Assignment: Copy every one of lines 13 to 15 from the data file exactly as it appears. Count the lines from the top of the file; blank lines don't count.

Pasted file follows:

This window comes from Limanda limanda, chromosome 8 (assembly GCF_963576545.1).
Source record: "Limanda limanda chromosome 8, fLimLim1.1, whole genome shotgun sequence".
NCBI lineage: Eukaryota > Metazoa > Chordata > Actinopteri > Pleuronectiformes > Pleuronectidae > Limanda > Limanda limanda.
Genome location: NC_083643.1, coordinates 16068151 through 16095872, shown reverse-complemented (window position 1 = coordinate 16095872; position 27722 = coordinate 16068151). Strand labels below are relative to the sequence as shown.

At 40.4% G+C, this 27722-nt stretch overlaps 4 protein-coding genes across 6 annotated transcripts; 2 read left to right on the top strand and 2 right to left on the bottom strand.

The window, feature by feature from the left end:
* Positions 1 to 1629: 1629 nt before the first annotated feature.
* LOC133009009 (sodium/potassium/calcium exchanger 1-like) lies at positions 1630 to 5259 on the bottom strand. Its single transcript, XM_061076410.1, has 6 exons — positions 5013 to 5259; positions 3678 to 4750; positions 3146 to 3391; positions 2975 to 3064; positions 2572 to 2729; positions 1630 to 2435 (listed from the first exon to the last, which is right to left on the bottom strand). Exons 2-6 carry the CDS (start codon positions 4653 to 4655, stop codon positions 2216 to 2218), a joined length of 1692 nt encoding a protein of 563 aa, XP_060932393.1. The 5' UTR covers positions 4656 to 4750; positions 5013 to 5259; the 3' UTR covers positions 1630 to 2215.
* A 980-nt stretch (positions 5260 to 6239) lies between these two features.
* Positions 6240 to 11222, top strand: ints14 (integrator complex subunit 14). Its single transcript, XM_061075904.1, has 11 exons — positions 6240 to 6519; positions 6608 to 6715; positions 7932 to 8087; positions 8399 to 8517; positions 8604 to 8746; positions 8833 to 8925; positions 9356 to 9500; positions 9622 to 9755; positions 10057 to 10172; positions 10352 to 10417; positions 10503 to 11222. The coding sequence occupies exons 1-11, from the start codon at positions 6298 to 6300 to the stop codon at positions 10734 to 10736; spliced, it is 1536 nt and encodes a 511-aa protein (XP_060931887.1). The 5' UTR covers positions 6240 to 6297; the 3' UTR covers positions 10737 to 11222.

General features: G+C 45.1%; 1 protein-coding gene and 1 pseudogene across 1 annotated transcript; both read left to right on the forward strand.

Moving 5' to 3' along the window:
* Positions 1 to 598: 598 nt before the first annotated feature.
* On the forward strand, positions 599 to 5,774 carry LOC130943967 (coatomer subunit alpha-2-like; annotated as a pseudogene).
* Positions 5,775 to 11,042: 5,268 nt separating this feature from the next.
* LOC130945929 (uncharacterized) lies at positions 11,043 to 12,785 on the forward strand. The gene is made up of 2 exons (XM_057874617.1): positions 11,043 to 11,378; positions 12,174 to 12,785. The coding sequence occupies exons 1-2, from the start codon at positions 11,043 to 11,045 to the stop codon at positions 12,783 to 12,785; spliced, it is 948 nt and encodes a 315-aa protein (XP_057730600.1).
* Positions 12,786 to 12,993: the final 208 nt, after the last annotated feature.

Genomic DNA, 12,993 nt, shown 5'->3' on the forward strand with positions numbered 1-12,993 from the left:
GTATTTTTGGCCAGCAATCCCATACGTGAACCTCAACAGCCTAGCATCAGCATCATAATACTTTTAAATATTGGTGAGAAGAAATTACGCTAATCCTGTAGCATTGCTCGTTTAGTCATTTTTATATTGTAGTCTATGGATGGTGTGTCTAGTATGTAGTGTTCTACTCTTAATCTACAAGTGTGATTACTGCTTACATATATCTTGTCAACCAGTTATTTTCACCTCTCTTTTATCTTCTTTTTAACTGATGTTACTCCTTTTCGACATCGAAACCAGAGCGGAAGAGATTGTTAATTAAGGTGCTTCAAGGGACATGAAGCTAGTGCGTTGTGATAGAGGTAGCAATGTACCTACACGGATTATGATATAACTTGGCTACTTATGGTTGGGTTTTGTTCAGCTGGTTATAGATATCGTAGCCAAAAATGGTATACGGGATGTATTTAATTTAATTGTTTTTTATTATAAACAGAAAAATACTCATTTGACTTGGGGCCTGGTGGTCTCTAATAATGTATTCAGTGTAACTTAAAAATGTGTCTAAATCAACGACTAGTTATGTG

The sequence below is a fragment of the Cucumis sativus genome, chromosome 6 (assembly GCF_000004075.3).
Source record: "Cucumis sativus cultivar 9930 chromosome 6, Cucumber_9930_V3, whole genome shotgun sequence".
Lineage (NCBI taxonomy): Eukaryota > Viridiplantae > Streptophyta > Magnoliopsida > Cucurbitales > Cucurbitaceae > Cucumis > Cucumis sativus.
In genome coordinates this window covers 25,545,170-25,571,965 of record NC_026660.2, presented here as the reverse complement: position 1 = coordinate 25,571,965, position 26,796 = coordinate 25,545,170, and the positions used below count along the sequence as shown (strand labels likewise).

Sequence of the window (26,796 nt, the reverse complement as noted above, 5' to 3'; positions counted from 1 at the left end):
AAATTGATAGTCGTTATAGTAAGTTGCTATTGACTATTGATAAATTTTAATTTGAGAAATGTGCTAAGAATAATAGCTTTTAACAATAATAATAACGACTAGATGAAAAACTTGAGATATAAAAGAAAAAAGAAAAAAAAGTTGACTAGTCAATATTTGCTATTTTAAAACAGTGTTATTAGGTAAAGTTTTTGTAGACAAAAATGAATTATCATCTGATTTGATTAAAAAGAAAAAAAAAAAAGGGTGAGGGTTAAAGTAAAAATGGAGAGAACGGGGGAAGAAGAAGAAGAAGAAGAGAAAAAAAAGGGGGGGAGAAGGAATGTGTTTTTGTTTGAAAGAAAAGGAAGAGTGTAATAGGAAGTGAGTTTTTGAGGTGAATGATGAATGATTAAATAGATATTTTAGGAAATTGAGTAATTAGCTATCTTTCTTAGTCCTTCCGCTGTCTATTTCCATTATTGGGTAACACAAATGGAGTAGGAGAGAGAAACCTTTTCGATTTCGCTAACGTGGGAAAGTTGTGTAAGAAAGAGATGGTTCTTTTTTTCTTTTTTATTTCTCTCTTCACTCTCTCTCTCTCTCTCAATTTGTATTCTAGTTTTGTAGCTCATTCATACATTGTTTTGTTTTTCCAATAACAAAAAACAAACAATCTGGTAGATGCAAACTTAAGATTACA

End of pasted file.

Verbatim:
* Positions 1 to 598: 598 nt before the first annotated feature.
* On the forward strand, positions 599 to 5,774 carry LOC130943967 (coatomer subunit alpha-2-like; annotated as a pseudogene).
* Positions 5,775 to 11,042: 5,268 nt separating this feature from the next.